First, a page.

Does Twisted Wonderland Have Romance

Disney Twisted-Wonderland isn't the first time Disney has collaborated with prominent Japanese game creators on bold new interpretations of classic Disney properties. The most obvious example is, of course, Kingdom Hearts, but there have been other examples over the years: The Grimgar, Ashes and Illusions director and character designer worked on a game to teach programming, and the Air Gear and Bakemonogatari manga artist created the character designs for a (discontinued) mobile game. Disney Twisted-Wonderland stands out among the other Japanese-developed collaborations because of how unabashedly otaku it is. The game is a loose reinterpretation of classic Disney villains who don't actually appear directly in the story. Instead, they're portrayed as historical figures that inspired the original characters and dormitories of a magical academy. This allows the game to put all its focus into its large cast of pretty boys, who have the vibes of the Disney villains but not much else in common.

The big appeal of the game is in spending time with the boys as the mystery of the world slowly unravels. Because of the otaku slant, it's only inevitable that the bulk of early commentary about the game is about the elements that seem incongruous with the family-friendly image of classic Disney, like how the boys have lanky and edgy-looking designs that look at home in a gothic romance. But although Twisted-Wonderland is steeped in otaku culture, it's also deliberately designed to be the most accessible experience possible for non-otaku. You don't need to have played dozens of otome games to get the appeal of this, and I suspect that for many it will serve as a gateway to female otaku media when it comes out in English. The first thing you need to know about Twisted-Wonderland is that it is not a romance game. The story is, first and foremost, a fantasy adventure.

39;t going to be fulfilled.

The player character's default name is gender-ambiguous, and the boys don't make any comment about their gender. It is not possible to romance the boys; unlocking their individual episodes is just a way of learning more about their backstories and deepening your friendship. It's also not a boys-love game. Each character has a shortlist of other characters they get along best with, which makes them perform better together in the combat segments, but any romance is left up to individual interpretation. Actually, a big appeal of the game is watching the guys not get along with each other, because the bulk of the cutscenes show them bantering and bickering. It's the perfect thing to fire up your imagination if you're so inclined, but it's not going out of its way to tease a romance that isn't going to be fulfilled. Twisted-Wonderland is really good at juggling its moody aesthetics with goofy elements, maintaining a light-hearted and accessible tone. Sure, it's "dark" but it's all tongue-in-cheek. The character writing is interesting because the boys all have their own quirks but also a few screws loose somewhere. Being inspired by Disney villains, they don't abide by conventional morality. They're ending, but purely on the level of fictional characters.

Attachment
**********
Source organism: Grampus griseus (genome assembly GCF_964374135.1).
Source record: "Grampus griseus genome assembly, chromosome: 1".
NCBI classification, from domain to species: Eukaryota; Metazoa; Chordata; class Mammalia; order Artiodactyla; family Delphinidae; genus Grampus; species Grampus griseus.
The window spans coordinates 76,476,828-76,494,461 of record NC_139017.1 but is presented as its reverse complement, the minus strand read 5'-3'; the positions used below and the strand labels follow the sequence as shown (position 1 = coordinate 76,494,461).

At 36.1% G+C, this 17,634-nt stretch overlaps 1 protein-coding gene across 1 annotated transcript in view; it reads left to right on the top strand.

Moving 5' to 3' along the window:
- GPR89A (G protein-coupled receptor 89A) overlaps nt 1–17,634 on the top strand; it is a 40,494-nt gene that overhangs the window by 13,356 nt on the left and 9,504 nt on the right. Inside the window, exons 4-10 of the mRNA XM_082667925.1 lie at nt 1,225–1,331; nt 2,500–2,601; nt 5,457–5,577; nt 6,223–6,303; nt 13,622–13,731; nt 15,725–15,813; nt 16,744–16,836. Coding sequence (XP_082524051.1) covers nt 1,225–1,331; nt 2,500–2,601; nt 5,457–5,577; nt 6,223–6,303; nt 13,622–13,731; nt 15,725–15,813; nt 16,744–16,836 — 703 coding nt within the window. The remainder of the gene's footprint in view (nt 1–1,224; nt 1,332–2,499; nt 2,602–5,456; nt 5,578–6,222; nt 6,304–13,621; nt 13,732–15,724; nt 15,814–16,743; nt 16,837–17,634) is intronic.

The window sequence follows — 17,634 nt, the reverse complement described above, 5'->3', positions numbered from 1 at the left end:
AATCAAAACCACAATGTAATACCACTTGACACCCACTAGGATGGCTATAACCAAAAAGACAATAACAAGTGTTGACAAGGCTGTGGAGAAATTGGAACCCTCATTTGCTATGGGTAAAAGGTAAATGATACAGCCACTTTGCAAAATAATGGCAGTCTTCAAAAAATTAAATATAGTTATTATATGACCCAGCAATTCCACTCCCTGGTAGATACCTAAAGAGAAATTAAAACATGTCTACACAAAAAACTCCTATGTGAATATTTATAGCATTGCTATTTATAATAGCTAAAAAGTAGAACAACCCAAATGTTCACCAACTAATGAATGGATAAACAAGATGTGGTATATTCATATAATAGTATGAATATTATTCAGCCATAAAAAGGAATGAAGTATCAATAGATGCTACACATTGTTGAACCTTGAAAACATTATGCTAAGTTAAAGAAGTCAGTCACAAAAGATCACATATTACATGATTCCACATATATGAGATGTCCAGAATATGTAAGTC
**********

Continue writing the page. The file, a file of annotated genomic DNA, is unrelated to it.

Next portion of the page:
You wouldn't want to actually hang out with any of these guys, but their distinctive edge makes them stand out among the character archetypes they represent. Technically, Twisted-Wonderland didn't need to be a licensed Disney product to tell a story with a twisted spin on classic fairy tales or Alice in Wonderland. The otome game world is full of popular titles with a similar slant, like Alice in the Country of Hearts and the Ikemen series. But Twisted-Wonderland is able to go one step further with its homages by name-dropping Disney characters and directly referencing locations and events from the films. However, because it's all woven into the original fantasy lore of the setting, it contributes to the mysteries instead of coming across as blatant nostalgia hooks. This game might be liberal with its portrayals, but it's all the more fascinating to a Disney buff because of it. On the other hand, the gacha elements and tepid gameplay will probably make this game difficult to get into if you're not already used to this kind of gaming model. Veteran gacha gamers will point out that it's a relatively easy game for free-to-play players, and because there's no PvP element, there's no need to think about the metagame.

I do want to give a special mention to the rhythm game elements, though.

But that ease of progression also means that the gameplay is not very interesting in its own right; the combat is simplistic, and in practice you'll spend most of your time doing the same lesson simulator over and over. The idea is that by subjecting yourself to the tedious grind, you'll feel more attachment to the boys you've raised and will want to roll the gacha for their alts. This is a visual novel first, with some RPG mechanics that serve to artificially inflate the playtime. I do want to give a special mention to the rhythm game elements, though. They exist as part of the main story, with short dialogue exchanges occurring between the gameplay segments. On a purely technical level, they might feel like a watered-down version of a better game, but there's a lot of charm in the 2D animations, and it's a neat way of delivering story developments like a musical. Although the individual parts of Twisted-Wonderland aren't great, cumulatively they add up to a memorable smartphone game experience reminiscent of the classic Disney films that inspired it all. The game will get its North America release on January 20, so for those of you living in that region, you'll be able to witness for yourself this love letter to both Disney and otaku culture. Let's hope that Twisted-Wonderland also becomes available in more regions in the future.